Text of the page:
SAN FRANCISCO -- Electronic-cigarette devices may attract a new population of adolescents who might not have smoked tobacco products otherwise, according to a new University of California at San Francisco (UCSF) study.
UCSF researchers who were part of the study—the first national evaluation of electronic cigarettes and the product’s effect on the nation’s youth—did not find evidence that e-cigarettes led to a decline in youth smoking, as many who touted potential health benefits have said. Instead, combined e-cigarette and cigarette use among adolescents in 2014 was higher than total cigarette use in 2009, reported News-Medical.net, citing the study.
The UCSF authors concluded that the low-risk youth in the study, who went on to smoke regular cigarettes, may not have used nicotine at all if e-cigarettes did not exist.
The study will be published in the February issue of the Journal of Pediatrics.
“We didn’t find any evidence that e-cigarettes are causing youth smoking to decline,” said lead author Lauren Dutra, a former postdoctoral fellow at the UCSF Center for Tobacco Control Research and Education and current social scientist for RTI International, a not-for-profit research organization based in Research Triangle Park, N.C.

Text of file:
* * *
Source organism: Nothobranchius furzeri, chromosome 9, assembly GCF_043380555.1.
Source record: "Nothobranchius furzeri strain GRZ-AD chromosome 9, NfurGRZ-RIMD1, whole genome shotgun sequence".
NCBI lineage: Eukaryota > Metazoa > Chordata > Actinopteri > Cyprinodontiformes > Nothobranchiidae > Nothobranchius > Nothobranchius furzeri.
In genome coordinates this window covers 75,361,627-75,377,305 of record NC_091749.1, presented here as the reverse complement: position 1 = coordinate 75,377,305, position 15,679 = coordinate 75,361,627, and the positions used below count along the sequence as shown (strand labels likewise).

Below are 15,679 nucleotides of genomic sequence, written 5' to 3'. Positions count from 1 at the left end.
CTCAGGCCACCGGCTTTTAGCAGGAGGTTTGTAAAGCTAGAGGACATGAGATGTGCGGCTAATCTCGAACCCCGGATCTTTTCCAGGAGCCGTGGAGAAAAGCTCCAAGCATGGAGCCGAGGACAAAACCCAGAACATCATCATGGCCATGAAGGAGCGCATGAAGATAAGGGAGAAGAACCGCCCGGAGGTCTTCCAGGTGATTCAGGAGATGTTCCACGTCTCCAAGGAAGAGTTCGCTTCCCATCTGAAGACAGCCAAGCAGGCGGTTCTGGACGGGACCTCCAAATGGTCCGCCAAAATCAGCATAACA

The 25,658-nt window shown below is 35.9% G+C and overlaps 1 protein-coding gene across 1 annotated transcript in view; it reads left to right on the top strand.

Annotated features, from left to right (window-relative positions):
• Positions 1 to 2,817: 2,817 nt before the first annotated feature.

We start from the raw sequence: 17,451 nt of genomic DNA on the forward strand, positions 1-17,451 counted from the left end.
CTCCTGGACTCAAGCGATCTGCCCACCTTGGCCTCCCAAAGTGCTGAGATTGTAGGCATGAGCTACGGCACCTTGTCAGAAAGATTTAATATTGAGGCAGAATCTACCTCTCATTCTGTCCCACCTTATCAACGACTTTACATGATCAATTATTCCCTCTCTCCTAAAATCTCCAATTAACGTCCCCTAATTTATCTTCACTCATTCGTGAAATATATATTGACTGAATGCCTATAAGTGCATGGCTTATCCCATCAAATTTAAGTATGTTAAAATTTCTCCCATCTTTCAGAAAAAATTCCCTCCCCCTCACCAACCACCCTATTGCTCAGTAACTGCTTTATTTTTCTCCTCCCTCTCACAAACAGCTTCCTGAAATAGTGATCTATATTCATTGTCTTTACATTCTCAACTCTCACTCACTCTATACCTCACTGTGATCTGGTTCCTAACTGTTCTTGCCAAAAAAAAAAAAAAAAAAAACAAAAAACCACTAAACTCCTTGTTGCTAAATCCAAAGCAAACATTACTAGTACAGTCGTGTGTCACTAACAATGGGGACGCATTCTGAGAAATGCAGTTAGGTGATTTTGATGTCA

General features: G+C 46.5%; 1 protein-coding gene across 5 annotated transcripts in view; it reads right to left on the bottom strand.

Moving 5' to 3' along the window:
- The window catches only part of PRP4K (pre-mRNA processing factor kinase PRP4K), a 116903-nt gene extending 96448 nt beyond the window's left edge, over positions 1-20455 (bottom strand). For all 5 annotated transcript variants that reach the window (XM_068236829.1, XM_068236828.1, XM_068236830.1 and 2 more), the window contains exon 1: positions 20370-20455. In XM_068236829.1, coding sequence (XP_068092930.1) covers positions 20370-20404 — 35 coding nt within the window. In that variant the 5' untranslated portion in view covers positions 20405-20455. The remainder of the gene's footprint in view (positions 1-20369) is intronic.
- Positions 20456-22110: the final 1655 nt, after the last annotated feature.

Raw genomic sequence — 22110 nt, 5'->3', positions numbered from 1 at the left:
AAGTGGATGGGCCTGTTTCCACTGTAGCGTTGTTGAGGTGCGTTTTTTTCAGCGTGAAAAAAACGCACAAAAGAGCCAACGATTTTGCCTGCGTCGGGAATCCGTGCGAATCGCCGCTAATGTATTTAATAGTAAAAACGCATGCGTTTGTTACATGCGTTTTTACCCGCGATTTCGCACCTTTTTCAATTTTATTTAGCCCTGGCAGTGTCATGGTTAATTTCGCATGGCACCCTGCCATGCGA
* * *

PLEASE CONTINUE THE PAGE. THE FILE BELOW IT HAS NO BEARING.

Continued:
“While some of the kids using e-cigarettes were also smoking cigarettes, we found that kids who were at low risk of starting nicotine with cigarettes were using e-cigarettes,” Dutra said. “Recent declines in youth smoking are likely due to tobacco-control efforts, not to e-cigarettes.”
The national analysis builds on several previous studies that have reported that adolescents who start with e-cigarettes are more likely to subsequently smoke traditional cigarettes.
In August 2016, the U.S. Food and Drug Administration restricted e-cigarette purchases to adults ages 18 and older (California set the age to 21). Starting in August 2018, the FDA also will require a warning label regarding the addictive nature of nicotine. However, the FDA’s ruling does not regulate advertising or flavors, and e-cigarettes are often sold in flavors.
In the new UCSF study, the researchers examined survey data from more than 140,000 middle and high school students who completed the Center for Disease Control’s National Youth Tobacco Survey between 2004 and 2014.